SAGAL: The Public Works Committee up there in Milwaukee is considering a plan to melt their icy roads with cheese, specifically leftover cheese brine. It's a byproduct of the cheese manufacturing process.

O'ROURKE: Get out.

SAGAL: This cheesy stuff will be mixed with rock salt and applied directly to the roads, I guess, via giant aerosol containers. You just bend the nozzle...

(LAUGHTER)

SAGAL: ...and the delicious salty highway maintenance whiz shoots out.

O'ROURKE: And the entire state is full of mice with high blood pressure.

SAGAL: I know. What?

(LAUGHTER)

SALIE: They used pickle brine in New Jersey a couple years...

SAGAL: Yeah, well, it's a salty liquid, right?

SALIE: There's just going to be tons of pregnant ladies getting out of cars and licking the roads.

O'ROURKE: Licking the roads.

SAGAL: This is true. I mean, because we're in tough times, right? And, you know, government budgets are being cut so states are using a lot of whatever they have lying around, whatever they have excess of...

O'ROURKE: Well, yeah, maple syrup in New Hampshire.

SAGAL: Exactly.

(LAUGHTER)

O'ROURKE: That's just not going to work. You use that for traction in the snow.

SAGAL: In Florida, they're taking their excess elderly Jews and they're...

(LAUGHTER)

SAGAL: ...no...and what they're doing is instead of fixing the roads they have one of them stand there and they yell, slow down, there's a pothole.

(LAUGHTER)

(APPLAUSE)

SAGAL: Mo, a group of Brooklyn drug dealers texted their customers that they should make their purchases early on Friday because the dealers were going to go do what?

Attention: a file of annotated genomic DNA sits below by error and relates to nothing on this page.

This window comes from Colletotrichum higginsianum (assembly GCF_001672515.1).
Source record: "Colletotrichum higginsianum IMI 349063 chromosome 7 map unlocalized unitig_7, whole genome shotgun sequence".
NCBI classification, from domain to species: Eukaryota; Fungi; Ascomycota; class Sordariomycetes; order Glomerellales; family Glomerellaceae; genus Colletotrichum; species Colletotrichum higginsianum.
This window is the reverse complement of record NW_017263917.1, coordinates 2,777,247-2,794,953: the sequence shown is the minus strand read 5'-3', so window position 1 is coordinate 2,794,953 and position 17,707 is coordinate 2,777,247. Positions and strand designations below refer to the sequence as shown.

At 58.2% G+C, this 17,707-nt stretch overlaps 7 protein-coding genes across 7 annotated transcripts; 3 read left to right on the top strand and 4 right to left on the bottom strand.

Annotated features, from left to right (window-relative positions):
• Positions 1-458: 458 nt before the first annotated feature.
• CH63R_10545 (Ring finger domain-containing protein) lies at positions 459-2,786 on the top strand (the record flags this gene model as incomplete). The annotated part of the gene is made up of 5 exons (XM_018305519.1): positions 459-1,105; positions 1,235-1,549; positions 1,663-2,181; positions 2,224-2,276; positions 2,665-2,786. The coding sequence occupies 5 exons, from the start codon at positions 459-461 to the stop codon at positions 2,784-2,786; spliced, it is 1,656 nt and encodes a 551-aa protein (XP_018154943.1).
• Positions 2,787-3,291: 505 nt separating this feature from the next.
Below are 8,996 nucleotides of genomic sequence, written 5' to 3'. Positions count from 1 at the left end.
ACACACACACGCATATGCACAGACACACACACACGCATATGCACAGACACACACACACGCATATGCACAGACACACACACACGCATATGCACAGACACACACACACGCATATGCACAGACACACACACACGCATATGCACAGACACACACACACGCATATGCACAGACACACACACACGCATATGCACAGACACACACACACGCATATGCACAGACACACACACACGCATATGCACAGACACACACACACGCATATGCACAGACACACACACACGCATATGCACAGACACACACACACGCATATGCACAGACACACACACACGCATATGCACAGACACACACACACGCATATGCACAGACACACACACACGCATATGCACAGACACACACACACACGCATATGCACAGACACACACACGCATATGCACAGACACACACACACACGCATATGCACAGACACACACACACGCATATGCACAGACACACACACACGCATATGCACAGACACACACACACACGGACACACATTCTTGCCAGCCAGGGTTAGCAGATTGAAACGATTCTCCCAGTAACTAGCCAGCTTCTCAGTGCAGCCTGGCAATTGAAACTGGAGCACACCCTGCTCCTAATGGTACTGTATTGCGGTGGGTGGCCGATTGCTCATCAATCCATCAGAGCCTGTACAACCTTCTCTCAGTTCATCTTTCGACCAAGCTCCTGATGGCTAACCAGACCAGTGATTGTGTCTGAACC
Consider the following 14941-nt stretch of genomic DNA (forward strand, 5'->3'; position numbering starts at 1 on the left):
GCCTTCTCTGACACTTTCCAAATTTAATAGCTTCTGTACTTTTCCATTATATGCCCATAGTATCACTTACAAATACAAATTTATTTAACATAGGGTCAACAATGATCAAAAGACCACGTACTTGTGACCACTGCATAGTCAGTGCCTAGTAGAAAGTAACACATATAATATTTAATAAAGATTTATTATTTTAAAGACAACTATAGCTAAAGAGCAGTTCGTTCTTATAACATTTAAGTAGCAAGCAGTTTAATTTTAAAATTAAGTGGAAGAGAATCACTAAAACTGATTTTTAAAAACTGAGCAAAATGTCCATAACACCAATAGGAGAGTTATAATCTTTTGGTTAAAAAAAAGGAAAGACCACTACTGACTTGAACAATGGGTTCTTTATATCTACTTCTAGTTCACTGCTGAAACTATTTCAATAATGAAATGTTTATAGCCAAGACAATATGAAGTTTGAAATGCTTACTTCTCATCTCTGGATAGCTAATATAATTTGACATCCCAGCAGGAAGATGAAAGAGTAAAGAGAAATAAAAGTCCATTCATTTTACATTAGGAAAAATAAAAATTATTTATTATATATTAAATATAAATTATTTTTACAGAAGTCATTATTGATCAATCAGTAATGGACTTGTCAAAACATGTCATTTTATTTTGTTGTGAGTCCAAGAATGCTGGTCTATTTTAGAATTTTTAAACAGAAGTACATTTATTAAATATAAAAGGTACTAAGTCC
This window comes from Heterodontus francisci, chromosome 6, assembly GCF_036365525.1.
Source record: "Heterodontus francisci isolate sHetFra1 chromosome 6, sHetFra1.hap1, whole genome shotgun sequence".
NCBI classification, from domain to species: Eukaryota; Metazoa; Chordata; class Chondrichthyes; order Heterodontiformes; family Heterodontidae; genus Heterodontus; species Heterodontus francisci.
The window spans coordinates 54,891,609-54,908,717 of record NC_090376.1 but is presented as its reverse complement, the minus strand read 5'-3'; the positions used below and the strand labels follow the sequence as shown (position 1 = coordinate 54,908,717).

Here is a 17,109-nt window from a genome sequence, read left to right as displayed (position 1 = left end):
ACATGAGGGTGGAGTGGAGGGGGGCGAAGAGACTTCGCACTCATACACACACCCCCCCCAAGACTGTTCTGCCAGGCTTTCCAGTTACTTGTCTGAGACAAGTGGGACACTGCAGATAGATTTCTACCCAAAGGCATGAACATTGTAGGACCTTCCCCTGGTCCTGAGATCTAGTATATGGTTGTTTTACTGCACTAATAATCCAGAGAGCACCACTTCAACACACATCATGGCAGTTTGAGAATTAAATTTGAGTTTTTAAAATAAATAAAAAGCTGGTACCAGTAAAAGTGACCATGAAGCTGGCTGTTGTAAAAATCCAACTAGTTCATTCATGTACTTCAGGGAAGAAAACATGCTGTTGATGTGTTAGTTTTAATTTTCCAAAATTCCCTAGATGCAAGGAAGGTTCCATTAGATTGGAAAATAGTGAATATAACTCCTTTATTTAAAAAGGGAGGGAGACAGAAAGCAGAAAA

ROCCA: The dealers were - oh, the dealers were going to go to a temple?

SAGAL: Well, pretty much, to celebrate...

ROCCA: ...the Sabbath.

SAGAL: Yeah, Shabbat as the Jews say, yes.

(SOUNDBITE OF BELL)

SAGAL: The drug dealers were closing early for Shabbat.

(LAUGHTER)

SAGAL: Wonders of wonders (unintelligible)...

(LAUGHTER)

SAGAL: The dealers in Sheepshead Bay, Brooklyn were glad to provide the customers with all the illicit drugs they could use but asked users to please keep the day of rest holy. Now, as we all know, Jews are forbidden from doing any work or using machinery of any kind on the Sabbath because of the verse in the Torah, the Old Testament, that says, thou shalt not toil nor harvest nor sell stolen Oxycodone tabs, ye even though they be pharmaceutical grade.

(LAUGHTER)

SAGAL: So the dealers all sent repeated texts to their customers warning them that the Jewish Sabbath, which starts Friday night, was coming. The quote said, "We are closing 7:30 on the dot. If you need anything, you have 45 minutes, and have a blessed day." Police apprehended the suspects by waiting until sundown and then chasing the dealers to their getaway car, which they looked at longingly as police slapped the cuffs on them.

(LAUGHTER)

ROCCA: Dealer On the Roof.

(LAUGHTER)

SALIE: (Singing) Is this the little girl I sold to?

(LAUGHTER)

O'ROURKE: I can get it for you wholesale.

SAGAL: There you go.

(LAUGHTER)

SAGAL: It'd be the only drug market where like an ounce of heroin goes for 109.99, you know.

(LAUGHTER)

(SOUNDBITE OF MUSIC) Transcript provided by NPR, Copyright NPR.